We present a patient with intractable postpartum hemorrhage resulting from uterine artery pseudoaneurysm despite bilateral hypogastric artery ligation who was successfully treated by an endovascular approach via the collateral route. Although there is a good argument for postponing surgery until transcatheter embolization has been attempted, this case shows that embolization can still be successful even if the iliac vessels have been ligated.

  5. Fat embolism syndrome after liposuction: a case report and review of the literature.

    PubMed

    Laub, D R; Laub, D R

    1990-07-01

    There have been three previous case reports of fat embolism syndrome (FES) after lipectomy. We present a case of FES diagnosed by pulmonary angiography. It seems likely that there is an incidence of subclinical fat embolization after liposuction, but conservative patient selection and aggressive postoperative management can lessen the morbidity and mortality of FES. PMID:2198844

  6. Bladder Necrosis Associated with Placenta Accreta, Embolization, and Repair of Cystotomies

    PubMed Central

    Wu, Wayland J.; Smith, Arthur D.

    2015-01-01

    Abstract Bladder necrosis is an unusual and potentially devastating complication of embolization of the hypogastric arterial branches. The rich collateral blood supply makes this an extremely rare event. We present the case of a patient with bladder necrosis following placenta accreta that was treated with total abdominal hysterectomy and uterine artery embolization and cystotomy repairs.

  7. Fat embolism syndrome managed by non-invasive ventilation--a case report.

    PubMed

    Ashok, R; Kumar, R Vinoth; Saravanan, K; Kalaivani

    2012-02-01

    A 31-year-old male was struck by a motor cycle and diagnosed to have closed injury to the thigh involving right sided femur shaft fracture. Patient was operated on the next day by the orthopaedic surgeon. The patient did not have any signs of fat embolism syndrome before and after surgery. But the rare ECG change of S1Q3T3 (pulmonary embolism) was present before and after surgery. The presence of oedematous retina and cherry red spots in the macula was also present in the young patient. Patient developed all the classical signs of fat embolism syndrome 18 hours after surgery. The case had classic presentations of fat embolism syndrome managed by non-invasive ventilation. The role of steroids and albumin is also discussed as it was always a controversy in the management of fat embolism syndrome. PMID:23029849

  8. Absolute Ethanol Embolization of Arteriovenous Malformations in the Periorbital Region

    SciTech Connect

    Su, Li-xin; Jia, Ren-Bing; Wang, De-Ming Lv, Ming-Ming Fan, Xin-dong

    2015-06-15

    ObjectiveArteriovenous malformations (AVMs) involving the periorbital region are technically challenging clinical entities to manage. The purpose of the present study was to present our initial experience of ethanol embolization in a series of 16 patients with auricular AVMs and assess the outcomes of this treatment.MethodsTranscatheter arterial embolization and/or direct percutaneous puncture embolization were performed in the 16 patients. Pure or diluted ethanol was manually injected. The follow-up evaluations included physical examination and angiography at 1- to 6-month intervals.ResultsDuring the 28 ethanol embolization sessions, the amount of ethanol used ranged from 2 to 65 mL. The obliteration of ulceration, hemorrhage, pain, infection, pulsation, and bruit in most of the patients was obtained. The reduction of redness, swelling, and warmth was achieved in all the 16 patients, with down-staging of the Schobinger status for each patient. AVMs were devascularized 100 % in 3 patients, 76–99 % in 7 patients, and 50–75 % in 6 patients, according to the angiographic findings. The most common complications were necrosis and reversible blister. No permanent visual abnormality was found in any of the cases.ConclusionEthanol embolization is efficacious and safe in the treatment of AVMs in the periorbital region and has the potential to be accepted as the primary mode of therapy in the management of these lesions.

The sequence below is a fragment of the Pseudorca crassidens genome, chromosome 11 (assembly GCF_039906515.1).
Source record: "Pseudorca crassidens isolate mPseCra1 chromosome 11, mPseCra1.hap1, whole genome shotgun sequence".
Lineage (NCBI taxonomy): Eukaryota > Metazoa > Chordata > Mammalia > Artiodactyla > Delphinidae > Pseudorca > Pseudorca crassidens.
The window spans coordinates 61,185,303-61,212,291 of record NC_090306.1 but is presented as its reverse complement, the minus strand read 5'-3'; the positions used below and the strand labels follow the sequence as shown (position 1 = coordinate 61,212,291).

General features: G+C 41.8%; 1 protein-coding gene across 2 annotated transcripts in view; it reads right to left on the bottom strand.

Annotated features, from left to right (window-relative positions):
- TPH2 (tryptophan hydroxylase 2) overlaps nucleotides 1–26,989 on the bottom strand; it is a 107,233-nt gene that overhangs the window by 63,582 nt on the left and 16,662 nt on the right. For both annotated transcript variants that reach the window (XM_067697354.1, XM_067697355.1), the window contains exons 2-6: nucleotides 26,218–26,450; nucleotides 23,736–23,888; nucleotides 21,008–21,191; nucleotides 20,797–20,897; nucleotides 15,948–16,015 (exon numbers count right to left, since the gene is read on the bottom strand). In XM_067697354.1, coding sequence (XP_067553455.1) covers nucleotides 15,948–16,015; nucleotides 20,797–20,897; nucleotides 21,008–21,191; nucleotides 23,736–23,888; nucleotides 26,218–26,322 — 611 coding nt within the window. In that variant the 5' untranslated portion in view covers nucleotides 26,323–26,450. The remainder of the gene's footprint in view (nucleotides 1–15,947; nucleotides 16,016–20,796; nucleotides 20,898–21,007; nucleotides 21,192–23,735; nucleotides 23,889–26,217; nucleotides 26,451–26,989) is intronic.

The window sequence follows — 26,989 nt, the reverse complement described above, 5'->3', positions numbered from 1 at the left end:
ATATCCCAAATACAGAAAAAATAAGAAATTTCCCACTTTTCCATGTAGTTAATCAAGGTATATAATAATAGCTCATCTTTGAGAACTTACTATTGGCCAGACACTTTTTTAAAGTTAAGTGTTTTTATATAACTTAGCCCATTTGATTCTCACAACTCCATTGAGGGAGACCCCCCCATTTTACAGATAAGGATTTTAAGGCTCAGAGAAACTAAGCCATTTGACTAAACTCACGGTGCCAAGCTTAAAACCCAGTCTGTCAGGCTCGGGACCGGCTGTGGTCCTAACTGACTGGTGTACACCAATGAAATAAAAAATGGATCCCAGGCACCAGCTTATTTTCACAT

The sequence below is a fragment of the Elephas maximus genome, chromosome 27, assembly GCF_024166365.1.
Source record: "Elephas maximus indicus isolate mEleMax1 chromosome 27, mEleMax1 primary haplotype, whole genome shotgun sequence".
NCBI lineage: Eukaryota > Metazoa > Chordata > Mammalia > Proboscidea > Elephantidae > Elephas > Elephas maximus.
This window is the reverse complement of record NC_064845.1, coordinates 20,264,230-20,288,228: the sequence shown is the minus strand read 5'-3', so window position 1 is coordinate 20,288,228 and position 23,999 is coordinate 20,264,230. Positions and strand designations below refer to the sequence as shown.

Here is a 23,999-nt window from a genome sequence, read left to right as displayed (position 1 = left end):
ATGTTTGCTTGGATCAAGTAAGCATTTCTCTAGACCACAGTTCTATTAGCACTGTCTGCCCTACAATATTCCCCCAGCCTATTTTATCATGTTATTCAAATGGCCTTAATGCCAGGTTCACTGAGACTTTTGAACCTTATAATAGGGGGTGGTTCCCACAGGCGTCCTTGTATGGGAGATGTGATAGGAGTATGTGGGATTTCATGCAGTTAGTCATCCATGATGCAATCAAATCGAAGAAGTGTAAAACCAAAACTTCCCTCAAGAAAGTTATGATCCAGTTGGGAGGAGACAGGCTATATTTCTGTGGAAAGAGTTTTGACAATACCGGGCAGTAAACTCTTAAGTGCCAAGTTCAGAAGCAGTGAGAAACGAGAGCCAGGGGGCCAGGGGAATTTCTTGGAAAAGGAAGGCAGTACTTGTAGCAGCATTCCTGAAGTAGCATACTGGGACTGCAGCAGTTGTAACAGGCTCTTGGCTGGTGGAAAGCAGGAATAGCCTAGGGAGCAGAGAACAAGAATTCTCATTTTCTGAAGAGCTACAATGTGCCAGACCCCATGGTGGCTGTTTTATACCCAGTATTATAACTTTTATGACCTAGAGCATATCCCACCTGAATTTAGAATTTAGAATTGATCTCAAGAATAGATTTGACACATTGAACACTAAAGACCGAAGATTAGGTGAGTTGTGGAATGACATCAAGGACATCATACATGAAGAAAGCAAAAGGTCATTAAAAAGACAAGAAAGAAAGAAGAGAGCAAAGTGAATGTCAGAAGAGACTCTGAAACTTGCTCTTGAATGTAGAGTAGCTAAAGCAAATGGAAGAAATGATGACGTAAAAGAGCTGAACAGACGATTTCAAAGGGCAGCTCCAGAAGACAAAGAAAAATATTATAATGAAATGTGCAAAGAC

9. Pulmonary fat and bone marrow embolism in aircraft accident victims.

    PubMed

    Bierre, A R; Koelmeyer, T D

    1983-04-01

    On 28 November 1979, an Air New Zealand DC10 aircraft crashed into Mt Erebus, Antarctica with the loss of 257 passengers and crew. Postmortem examinations were carried out on 231 victims in Auckland, 4641 kilometres north of the crash site, and lung tissue was present in 205 cases. Pulmonary fat emboli were present in 134 cases (65%), pulmonary bone marrow emboli in 60 (29%) and pulmonary edema in 76 cases (37%). Clear relationships were demonstrated, firstly between the extent of fat and bone marrow embolism, secondly between the extent of fat and bone marrow embolism and the presence of pulmonary edema, and thirdly between the extent of fat and bone marrow embolism and the extent of cardiovascular damage. It was apparent that death had occurred immediately following impact, and the extent of fat and bone marrow embolism varied inversely with the severity of the injuries found. The most severely injured victims were those seated in the rear cabin of the aircraft suggesting that this was the site of impact with the ground. Our studies show that pulmonary fat embolism occurs very rapidly after severe injury and is followed by increasing numbers of fat and bone marrow emboli depending on the nature of the mortal injuries. PMID:6888959